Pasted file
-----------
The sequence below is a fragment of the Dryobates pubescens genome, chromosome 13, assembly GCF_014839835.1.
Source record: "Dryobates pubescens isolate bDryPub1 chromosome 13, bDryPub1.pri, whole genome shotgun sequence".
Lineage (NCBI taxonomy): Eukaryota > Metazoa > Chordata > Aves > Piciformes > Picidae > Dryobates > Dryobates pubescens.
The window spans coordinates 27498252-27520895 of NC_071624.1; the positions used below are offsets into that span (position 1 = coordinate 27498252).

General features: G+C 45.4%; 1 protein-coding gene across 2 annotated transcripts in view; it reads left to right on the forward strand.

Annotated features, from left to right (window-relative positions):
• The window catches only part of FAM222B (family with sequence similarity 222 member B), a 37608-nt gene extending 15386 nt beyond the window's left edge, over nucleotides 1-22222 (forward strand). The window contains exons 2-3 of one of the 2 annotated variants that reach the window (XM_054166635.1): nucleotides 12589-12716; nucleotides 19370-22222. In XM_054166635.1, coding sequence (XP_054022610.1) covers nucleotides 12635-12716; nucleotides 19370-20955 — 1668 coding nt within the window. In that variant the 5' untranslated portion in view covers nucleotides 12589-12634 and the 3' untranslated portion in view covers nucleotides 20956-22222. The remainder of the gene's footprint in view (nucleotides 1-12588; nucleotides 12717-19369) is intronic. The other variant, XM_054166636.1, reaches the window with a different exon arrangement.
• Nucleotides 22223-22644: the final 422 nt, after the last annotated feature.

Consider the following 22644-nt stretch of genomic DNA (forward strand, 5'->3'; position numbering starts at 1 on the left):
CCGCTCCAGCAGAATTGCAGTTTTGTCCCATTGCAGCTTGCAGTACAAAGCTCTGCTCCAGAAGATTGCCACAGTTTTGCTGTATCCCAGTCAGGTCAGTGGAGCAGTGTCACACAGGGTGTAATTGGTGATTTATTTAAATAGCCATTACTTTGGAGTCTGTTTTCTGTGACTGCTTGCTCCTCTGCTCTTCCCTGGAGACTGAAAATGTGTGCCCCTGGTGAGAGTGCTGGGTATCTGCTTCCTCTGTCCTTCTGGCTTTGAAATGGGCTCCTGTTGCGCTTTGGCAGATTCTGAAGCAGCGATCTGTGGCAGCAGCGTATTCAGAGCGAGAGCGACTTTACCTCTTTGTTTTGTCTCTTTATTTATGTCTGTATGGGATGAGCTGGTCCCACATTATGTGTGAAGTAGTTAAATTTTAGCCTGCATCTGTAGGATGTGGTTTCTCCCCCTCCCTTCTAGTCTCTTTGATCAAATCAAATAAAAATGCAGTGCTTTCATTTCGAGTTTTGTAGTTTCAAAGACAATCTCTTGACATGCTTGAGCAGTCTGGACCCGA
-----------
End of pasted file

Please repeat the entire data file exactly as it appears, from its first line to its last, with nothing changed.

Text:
The sequence below is a fragment of the Dryobates pubescens genome, chromosome 13, assembly GCF_014839835.1.
Source record: "Dryobates pubescens isolate bDryPub1 chromosome 13, bDryPub1.pri, whole genome shotgun sequence".
Lineage (NCBI taxonomy): Eukaryota > Metazoa > Chordata > Aves > Piciformes > Picidae > Dryobates > Dryobates pubescens.
The window spans coordinates 27498252-27520895 of NC_071624.1; the positions used below are offsets into that span (position 1 = coordinate 27498252).

General features: G+C 45.4%; 1 protein-coding gene across 2 annotated transcripts in view; it reads left to right on the forward strand.

Annotated features, from left to right (window-relative positions):
• The window catches only part of FAM222B (family with sequence similarity 222 member B), a 37608-nt gene extending 15386 nt beyond the window's left edge, over nucleotides 1-22222 (forward strand). The window contains exons 2-3 of one of the 2 annotated variants that reach the window (XM_054166635.1): nucleotides 12589-12716; nucleotides 19370-22222. In XM_054166635.1, coding sequence (XP_054022610.1) covers nucleotides 12635-12716; nucleotides 19370-20955 — 1668 coding nt within the window. In that variant the 5' untranslated portion in view covers nucleotides 12589-12634 and the 3' untranslated portion in view covers nucleotides 20956-22222. The remainder of the gene's footprint in view (nucleotides 1-12588; nucleotides 12717-19369) is intronic. The other variant, XM_054166636.1, reaches the window with a different exon arrangement.
• Nucleotides 22223-22644: the final 422 nt, after the last annotated feature.

Consider the following 22644-nt stretch of genomic DNA (forward strand, 5'->3'; position numbering starts at 1 on the left):
CCGCTCCAGCAGAATTGCAGTTTTGTCCCATTGCAGCTTGCAGTACAAAGCTCTGCTCCAGAAGATTGCCACAGTTTTGCTGTATCCCAGTCAGGTCAGTGGAGCAGTGTCACACAGGGTGTAATTGGTGATTTATTTAAATAGCCATTACTTTGGAGTCTGTTTTCTGTGACTGCTTGCTCCTCTGCTCTTCCCTGGAGACTGAAAATGTGTGCCCCTGGTGAGAGTGCTGGGTATCTGCTTCCTCTGTCCTTCTGGCTTTGAAATGGGCTCCTGTTGCGCTTTGGCAGATTCTGAAGCAGCGATCTGTGGCAGCAGCGTATTCAGAGCGAGAGCGACTTTACCTCTTTGTTTTGTCTCTTTATTTATGTCTGTATGGGATGAGCTGGTCCCACATTATGTGTGAAGTAGTTAAATTTTAGCCTGCATCTGTAGGATGTGGTTTCTCCCCCTCCCTTCTAGTCTCTTTGATCAAATCAAATAAAAATGCAGTGCTTTCATTTCGAGTTTTGTAGTTTCAAAGACAATCTCTTGACATGCTTGAGCAGTCTGGACCCGA